USA Visual Arts Panel for 2008

Valerie Cassel Oliver

Curator, Contemporary Arts Museum, Houston, TX

Aimee Chang

Director, Academic and Residency Programs, Hammer Museum, Los Angeles, CA

Adam D. Weinberg (Chair)

Alice Pratt Brown Director, Whitney Museum of American Art, New York, NY

Hamza Walker

Director of Education and Associate Curator, The Renaissance Society, Chicago, IL

Daniel Joseph Martinez

Artist and USA Broad Fellow 2007, Los Angeles, CA


Statement by Hamza Walker

On July 4, 2008, exactly a week after my service on a United States Artists panel, Senator Jesse Helms died. Ironically United States Artists arguably owes its very existence to the man who initiated the so-called culture wars, a decade-long series of controversies spanning from the 1989 scandals surrounding photographers Andres Serrano and Robert Mapplethorpe to the 1999 uproar over Chris Ofili’s use of elephant dung in a painting of the Virgin Mary included in an exhibition at the Brooklyn Museum. Needless to say, a Helms obituary is not forthcoming on USA’s website, which instead credits as its inspiration a far less colorful source, namely, a comprehensive report on support for artists published in 2003 by the Urban Institute. The extent to which the culture wars are tacitly rather than openly acknowledged as part of USA’s founding narrative suggests that those conflicts are behind us, out of sight if not quite out of mind.

Unapologetically peer-review-based, the process of selecting USA Fellows was a straightforward affair. The panel clocked in at 9:00 a.m. and clocked out at roughly 4:30 p.m. with nary a bone of contention over a pool of artists that was everything plus the kitchen sink. This would allow for splitting hairs between, say, senior figures and established artists, and between emerging but established and just plain emerging artists. Pluralism would be too tidy a word to describe the more than 100 artists who were considered. The only thing that was consistent was in fact the quality. And it wasn’t simply a matter of good apples versus good oranges, but gooseberries versus kiwis, or cantaloupes versus prickly pears. There was conceptual work of the most rigorous order and American naive painting. There was unbridled zaniness, calculated zaniness, and garden-variety zaniness. There was no-punches-pulled politics, and there was formalism for formalism’s sake. Questions of race, gender, and age were ultimately folded into, if not outright overshadowed by, the eclectic nature of the work.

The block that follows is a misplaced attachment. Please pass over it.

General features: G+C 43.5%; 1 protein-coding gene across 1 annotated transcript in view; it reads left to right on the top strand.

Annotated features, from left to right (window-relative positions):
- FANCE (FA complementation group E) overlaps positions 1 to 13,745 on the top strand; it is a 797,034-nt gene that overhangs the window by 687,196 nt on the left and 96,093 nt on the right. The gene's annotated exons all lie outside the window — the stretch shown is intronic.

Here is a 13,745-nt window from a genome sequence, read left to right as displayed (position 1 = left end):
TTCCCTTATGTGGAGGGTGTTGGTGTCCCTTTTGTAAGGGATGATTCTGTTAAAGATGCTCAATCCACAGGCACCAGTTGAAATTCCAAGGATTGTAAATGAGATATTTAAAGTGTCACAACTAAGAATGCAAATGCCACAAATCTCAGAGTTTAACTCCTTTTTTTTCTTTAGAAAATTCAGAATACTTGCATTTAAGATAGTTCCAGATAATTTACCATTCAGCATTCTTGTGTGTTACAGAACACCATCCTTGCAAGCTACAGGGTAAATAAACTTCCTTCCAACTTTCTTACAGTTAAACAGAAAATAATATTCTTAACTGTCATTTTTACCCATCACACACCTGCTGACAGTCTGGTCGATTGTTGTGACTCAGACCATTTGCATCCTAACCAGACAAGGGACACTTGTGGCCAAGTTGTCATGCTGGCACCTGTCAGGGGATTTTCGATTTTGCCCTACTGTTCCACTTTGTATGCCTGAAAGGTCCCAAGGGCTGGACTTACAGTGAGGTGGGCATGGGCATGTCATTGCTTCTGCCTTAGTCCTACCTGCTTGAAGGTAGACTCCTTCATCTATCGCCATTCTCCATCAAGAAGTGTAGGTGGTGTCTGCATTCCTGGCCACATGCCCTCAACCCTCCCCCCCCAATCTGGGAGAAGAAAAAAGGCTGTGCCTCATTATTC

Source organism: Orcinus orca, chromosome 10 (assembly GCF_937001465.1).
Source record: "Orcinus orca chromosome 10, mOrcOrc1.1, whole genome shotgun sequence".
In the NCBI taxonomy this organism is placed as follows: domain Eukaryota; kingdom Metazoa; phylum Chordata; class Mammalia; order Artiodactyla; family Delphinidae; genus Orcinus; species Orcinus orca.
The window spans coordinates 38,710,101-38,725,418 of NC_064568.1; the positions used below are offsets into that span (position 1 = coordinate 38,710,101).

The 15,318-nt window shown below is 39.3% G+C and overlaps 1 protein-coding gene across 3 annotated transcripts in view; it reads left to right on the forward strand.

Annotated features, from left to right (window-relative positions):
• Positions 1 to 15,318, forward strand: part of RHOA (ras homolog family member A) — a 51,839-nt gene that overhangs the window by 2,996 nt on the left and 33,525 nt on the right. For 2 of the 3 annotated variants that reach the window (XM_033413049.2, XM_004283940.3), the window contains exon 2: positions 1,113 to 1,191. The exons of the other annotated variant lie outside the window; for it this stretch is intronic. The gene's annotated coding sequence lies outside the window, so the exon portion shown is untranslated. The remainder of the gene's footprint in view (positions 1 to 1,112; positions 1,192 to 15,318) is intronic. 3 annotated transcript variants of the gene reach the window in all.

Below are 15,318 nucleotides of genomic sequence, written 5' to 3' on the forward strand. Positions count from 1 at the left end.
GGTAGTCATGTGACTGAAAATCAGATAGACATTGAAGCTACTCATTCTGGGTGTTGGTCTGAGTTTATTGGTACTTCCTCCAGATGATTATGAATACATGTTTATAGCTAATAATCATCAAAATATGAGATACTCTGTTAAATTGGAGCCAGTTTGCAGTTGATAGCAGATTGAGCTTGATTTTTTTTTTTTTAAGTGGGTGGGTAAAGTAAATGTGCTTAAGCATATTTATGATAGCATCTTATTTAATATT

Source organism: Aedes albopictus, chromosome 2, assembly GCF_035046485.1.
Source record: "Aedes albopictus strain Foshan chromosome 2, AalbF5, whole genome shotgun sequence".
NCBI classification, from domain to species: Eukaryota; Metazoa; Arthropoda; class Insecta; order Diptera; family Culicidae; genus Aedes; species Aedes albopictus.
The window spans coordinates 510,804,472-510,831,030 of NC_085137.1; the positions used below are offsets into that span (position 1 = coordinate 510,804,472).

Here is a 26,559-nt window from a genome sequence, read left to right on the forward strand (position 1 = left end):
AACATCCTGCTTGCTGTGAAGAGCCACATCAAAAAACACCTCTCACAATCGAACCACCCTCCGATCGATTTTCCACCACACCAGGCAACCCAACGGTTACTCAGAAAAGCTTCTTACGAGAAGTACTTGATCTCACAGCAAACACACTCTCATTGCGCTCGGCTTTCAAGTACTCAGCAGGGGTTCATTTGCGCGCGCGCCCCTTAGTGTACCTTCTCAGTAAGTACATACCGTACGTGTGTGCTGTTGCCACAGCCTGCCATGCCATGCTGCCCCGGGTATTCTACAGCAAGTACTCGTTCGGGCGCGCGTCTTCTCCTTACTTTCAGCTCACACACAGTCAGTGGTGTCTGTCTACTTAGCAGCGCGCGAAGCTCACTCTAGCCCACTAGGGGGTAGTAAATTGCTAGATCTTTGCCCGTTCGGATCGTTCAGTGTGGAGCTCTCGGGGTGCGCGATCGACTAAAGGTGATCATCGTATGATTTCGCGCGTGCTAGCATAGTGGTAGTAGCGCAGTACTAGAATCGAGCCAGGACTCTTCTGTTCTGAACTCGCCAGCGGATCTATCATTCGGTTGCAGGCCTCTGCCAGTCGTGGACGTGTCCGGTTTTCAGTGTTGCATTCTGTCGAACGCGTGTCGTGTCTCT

Given the heterogeneous nature of the applicant pool, “diversity” need not have been an explicit mandate. At the end of the day, when the list of finalists was drawn up, there was no mention of race, age, career level, or gender. It was only over the issue of region that diversity reared its head. My sense, however, is that the burgeoning network of regional artist awards will make this anything but a systemic problem.

With a name to live up to, United States Artists, full of verve and gusto, has embarked on a challenge born of what was once a raw nerve. The organization, however, supports artists out of a belief in what they contribute to society and not as a restitutional measure for the loss of government support for individual artists. Independent of USA’s efforts, the central question raised by the culture wars remains unanswered: could the government, through direct support to artists, champion artistic speech in a fashion robust yet neutral enough to be said to critically reflect this country’s broad range of values? And at the heart of this question is yet another, more fundamental one: to what extent does or can peer review reflect public interest in arts funding? USA, however, is not accountable for questions of national cultural policy. Its mission is to fund artists—plain, simple, and direct, no ifs or ands (there may be some butts, however). Even though privatizing direct support to artists is a conservative’s dream come true insofar as it gets the government out of the arts, the folks at United States Artists have proven fearless in letting those ideological chips fall where they may. So say it loud—I’m private and I’m proud.